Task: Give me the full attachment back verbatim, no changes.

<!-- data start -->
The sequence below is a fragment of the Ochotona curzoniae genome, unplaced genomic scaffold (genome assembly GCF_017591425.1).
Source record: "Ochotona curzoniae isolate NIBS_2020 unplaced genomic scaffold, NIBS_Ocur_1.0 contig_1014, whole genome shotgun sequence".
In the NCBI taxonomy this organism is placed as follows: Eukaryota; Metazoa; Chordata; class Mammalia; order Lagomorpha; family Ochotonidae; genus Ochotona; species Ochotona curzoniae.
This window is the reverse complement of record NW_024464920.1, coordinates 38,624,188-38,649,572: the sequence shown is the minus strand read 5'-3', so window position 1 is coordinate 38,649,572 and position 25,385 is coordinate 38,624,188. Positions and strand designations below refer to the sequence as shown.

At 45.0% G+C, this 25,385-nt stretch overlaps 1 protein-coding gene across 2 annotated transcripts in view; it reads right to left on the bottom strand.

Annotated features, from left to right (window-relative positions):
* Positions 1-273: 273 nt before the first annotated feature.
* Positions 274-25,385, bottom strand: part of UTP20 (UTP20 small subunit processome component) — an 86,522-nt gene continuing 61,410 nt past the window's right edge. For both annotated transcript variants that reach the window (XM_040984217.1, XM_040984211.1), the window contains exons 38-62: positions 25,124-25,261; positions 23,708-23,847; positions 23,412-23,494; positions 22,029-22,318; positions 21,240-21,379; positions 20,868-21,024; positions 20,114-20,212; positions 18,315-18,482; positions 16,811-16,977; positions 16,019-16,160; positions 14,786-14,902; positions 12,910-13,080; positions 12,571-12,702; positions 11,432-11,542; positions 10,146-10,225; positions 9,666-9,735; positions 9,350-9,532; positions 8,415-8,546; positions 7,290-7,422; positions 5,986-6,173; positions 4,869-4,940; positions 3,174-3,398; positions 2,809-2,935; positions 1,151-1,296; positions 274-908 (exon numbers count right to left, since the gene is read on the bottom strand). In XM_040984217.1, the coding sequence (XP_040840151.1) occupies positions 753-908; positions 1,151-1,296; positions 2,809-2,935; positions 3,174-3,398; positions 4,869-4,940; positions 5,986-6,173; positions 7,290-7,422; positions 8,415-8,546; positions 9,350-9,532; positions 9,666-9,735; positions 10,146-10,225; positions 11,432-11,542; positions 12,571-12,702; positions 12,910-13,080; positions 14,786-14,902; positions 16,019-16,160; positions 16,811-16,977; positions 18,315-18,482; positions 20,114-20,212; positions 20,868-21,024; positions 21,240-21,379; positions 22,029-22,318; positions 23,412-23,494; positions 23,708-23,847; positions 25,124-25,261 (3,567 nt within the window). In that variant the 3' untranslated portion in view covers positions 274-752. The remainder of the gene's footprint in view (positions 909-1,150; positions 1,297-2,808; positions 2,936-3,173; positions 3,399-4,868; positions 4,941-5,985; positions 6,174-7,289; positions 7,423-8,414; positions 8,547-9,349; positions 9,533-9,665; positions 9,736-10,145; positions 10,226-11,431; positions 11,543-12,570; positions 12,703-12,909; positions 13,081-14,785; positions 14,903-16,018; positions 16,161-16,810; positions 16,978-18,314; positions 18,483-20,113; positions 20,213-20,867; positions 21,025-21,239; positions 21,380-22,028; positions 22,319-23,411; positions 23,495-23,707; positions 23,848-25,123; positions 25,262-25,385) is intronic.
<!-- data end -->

The sequence below is a fragment of the Ochotona curzoniae genome, unplaced genomic scaffold (genome assembly GCF_017591425.1).
Source record: "Ochotona curzoniae isolate NIBS_2020 unplaced genomic scaffold, NIBS_Ocur_1.0 contig_1014, whole genome shotgun sequence".
In the NCBI taxonomy this organism is placed as follows: Eukaryota; Metazoa; Chordata; class Mammalia; order Lagomorpha; family Ochotonidae; genus Ochotona; species Ochotona curzoniae.
This window is the reverse complement of record NW_024464920.1, coordinates 38,624,188-38,649,572: the sequence shown is the minus strand read 5'-3', so window position 1 is coordinate 38,649,572 and position 25,385 is coordinate 38,624,188. Positions and strand designations below refer to the sequence as shown.

At 45.0% G+C, this 25,385-nt stretch overlaps 1 protein-coding gene across 2 annotated transcripts in view; it reads right to left on the bottom strand.

Annotated features, from left to right (window-relative positions):
* Positions 1-273: 273 nt before the first annotated feature.
* Positions 274-25,385, bottom strand: part of UTP20 (UTP20 small subunit processome component) — an 86,522-nt gene continuing 61,410 nt past the window's right edge. For both annotated transcript variants that reach the window (XM_040984217.1, XM_040984211.1), the window contains exons 38-62: positions 25,124-25,261; positions 23,708-23,847; positions 23,412-23,494; positions 22,029-22,318; positions 21,240-21,379; positions 20,868-21,024; positions 20,114-20,212; positions 18,315-18,482; positions 16,811-16,977; positions 16,019-16,160; positions 14,786-14,902; positions 12,910-13,080; positions 12,571-12,702; positions 11,432-11,542; positions 10,146-10,225; positions 9,666-9,735; positions 9,350-9,532; positions 8,415-8,546; positions 7,290-7,422; positions 5,986-6,173; positions 4,869-4,940; positions 3,174-3,398; positions 2,809-2,935; positions 1,151-1,296; positions 274-908 (exon numbers count right to left, since the gene is read on the bottom strand). In XM_040984217.1, the coding sequence (XP_040840151.1) occupies positions 753-908; positions 1,151-1,296; positions 2,809-2,935; positions 3,174-3,398; positions 4,869-4,940; positions 5,986-6,173; positions 7,290-7,422; positions 8,415-8,546; positions 9,350-9,532; positions 9,666-9,735; positions 10,146-10,225; positions 11,432-11,542; positions 12,571-12,702; positions 12,910-13,080; positions 14,786-14,902; positions 16,019-16,160; positions 16,811-16,977; positions 18,315-18,482; positions 20,114-20,212; positions 20,868-21,024; positions 21,240-21,379; positions 22,029-22,318; positions 23,412-23,494; positions 23,708-23,847; positions 25,124-25,261 (3,567 nt within the window). In that variant the 3' untranslated portion in view covers positions 274-752. The remainder of the gene's footprint in view (positions 909-1,150; positions 1,297-2,808; positions 2,936-3,173; positions 3,399-4,868; positions 4,941-5,985; positions 6,174-7,289; positions 7,423-8,414; positions 8,547-9,349; positions 9,533-9,665; positions 9,736-10,145; positions 10,226-11,431; positions 11,543-12,570; positions 12,703-12,909; positions 13,081-14,785; positions 14,903-16,018; positions 16,161-16,810; positions 16,978-18,314; positions 18,483-20,113; positions 20,213-20,867; positions 21,025-21,239; positions 21,380-22,028; positions 22,319-23,411; positions 23,495-23,707; positions 23,848-25,123; positions 25,262-25,385) is intronic.